Local knowledge, folks…you just can't beat it.

In between the line of thunderstorms that sailed through Massachusetts mid-week, along with a genuine tornado warning, some folks managed to toss a line into the Cape Cod Canal but results were nothing to crow about. Earlier last week a 47 pound beauty was caught (and released.) In general, the Ditch has been hit-or-miss lately.

In the Sound, the action had been good before the storms and will probably resume now as the weather forecasts look stable for the upcoming week. Plenty of bluefish around and surfcasters have had good luck all along the south-facing beaches from Waquoit to Woods Hole. This is a time when metal slabs really draw bluefish activity and mylar-infused bucktail jigs score handsomely as well.
The Middleground has been a fishy supermarket lately with stripers, bluefish, fluke and big scup providing the action. The deep holes at the western end of the reef harbor large bass and a westerly running tide is best for anglers drifting the current with squid or fluke belly strips for doormat flatties.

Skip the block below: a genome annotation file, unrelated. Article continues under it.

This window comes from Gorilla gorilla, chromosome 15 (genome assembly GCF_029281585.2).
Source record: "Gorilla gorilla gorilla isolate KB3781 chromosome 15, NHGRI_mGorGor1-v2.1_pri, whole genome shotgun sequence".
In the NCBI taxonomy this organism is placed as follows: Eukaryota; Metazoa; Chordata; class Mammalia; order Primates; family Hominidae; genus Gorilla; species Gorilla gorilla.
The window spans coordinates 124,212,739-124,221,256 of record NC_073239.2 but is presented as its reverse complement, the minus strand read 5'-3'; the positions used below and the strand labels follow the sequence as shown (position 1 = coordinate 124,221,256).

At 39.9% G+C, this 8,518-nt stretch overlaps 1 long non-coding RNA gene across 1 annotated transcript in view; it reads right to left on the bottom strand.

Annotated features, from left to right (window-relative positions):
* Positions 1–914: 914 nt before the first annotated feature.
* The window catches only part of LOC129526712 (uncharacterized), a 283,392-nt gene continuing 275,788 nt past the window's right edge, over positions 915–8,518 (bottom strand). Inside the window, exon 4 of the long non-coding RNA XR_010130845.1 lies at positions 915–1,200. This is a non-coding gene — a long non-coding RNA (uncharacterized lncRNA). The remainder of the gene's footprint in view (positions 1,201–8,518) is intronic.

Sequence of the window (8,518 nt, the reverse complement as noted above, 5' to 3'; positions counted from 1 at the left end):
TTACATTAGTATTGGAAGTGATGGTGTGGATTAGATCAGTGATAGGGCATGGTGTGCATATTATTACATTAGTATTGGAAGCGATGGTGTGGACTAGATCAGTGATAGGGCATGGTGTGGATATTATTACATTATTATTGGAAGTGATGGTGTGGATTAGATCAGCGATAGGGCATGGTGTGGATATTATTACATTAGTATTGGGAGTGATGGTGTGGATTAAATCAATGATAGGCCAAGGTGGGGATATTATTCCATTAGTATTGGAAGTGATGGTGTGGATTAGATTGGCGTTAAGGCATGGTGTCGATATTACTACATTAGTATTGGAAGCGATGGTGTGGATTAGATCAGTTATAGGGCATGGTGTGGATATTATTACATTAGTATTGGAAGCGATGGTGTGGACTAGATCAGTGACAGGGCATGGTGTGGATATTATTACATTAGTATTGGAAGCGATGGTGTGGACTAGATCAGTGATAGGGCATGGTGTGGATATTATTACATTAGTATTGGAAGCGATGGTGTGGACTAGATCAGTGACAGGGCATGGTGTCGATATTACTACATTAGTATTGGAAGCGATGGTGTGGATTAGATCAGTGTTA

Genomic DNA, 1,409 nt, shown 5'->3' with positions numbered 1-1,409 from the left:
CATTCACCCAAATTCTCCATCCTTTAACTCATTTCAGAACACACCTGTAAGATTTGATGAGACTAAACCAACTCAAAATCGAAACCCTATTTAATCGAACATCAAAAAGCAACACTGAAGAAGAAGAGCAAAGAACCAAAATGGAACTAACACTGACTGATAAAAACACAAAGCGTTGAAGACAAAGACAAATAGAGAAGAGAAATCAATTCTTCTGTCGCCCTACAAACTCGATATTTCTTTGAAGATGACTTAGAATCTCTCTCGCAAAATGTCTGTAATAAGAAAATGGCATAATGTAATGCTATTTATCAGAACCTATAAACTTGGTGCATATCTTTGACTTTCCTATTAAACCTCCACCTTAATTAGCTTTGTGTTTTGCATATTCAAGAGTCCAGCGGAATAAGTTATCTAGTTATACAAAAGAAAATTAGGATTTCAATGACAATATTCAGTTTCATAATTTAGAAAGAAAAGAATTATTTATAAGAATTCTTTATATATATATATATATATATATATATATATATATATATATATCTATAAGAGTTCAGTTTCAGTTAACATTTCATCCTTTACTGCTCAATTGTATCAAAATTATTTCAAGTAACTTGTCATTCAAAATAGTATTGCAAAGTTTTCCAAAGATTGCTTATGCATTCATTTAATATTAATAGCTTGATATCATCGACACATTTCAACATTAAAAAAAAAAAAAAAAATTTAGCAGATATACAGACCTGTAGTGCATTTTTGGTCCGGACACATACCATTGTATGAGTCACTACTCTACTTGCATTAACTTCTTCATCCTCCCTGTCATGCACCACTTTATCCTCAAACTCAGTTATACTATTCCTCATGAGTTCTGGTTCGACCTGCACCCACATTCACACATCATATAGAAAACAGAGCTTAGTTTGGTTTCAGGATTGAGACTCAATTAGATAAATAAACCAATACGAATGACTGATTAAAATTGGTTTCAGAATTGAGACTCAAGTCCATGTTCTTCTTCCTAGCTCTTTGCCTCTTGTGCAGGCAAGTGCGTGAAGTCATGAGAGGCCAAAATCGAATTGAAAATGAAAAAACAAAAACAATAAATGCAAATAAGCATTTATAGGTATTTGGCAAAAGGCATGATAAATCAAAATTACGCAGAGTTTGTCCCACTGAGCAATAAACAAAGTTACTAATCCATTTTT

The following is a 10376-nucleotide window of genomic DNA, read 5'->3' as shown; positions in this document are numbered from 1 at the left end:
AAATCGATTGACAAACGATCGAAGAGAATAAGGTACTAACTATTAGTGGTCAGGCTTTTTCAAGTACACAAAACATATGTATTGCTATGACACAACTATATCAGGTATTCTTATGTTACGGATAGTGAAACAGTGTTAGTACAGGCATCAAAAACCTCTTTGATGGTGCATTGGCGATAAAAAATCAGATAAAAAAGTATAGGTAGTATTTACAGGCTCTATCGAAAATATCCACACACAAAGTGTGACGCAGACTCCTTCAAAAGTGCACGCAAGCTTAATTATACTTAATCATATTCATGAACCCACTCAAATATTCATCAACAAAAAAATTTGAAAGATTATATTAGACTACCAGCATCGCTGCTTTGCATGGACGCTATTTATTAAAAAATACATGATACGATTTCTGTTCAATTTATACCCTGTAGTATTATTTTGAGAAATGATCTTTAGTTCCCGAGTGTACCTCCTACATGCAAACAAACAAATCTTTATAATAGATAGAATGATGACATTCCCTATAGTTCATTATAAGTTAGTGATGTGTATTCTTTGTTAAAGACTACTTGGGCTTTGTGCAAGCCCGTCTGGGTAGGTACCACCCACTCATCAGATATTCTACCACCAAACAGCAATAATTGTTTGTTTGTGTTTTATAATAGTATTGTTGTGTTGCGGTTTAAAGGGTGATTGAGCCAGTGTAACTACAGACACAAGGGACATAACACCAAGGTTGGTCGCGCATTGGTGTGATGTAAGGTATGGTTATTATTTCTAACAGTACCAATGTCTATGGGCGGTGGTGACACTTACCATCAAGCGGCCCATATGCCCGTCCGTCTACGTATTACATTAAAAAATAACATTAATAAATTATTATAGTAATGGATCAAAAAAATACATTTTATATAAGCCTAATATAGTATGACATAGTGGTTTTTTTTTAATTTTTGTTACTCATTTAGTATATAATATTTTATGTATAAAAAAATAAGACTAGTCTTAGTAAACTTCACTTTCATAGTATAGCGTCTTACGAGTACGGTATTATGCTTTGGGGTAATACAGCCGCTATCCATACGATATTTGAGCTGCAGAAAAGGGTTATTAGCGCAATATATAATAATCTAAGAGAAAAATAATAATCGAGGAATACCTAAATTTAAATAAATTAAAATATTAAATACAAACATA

Striper action continues red hot around Race Point – or it did up until the storms went barreling through. Tube and worm angler had also been taking keeper size bass around Billingsgate Shoal and stripers have been hanging along the western edge of the Brewster Flats – best bet there trolling the edge is on an ebbing tide.

Striper action on the outside beaches has been iffy for a while now with seaweed and mung buildup complicating things. Further south, Monomoy has been delivering bass in the 26 to 28 inch range to plug casters around Chatham Light and the Bathtub harbors a swarm of schoolie bass, good news for the fly rod folks.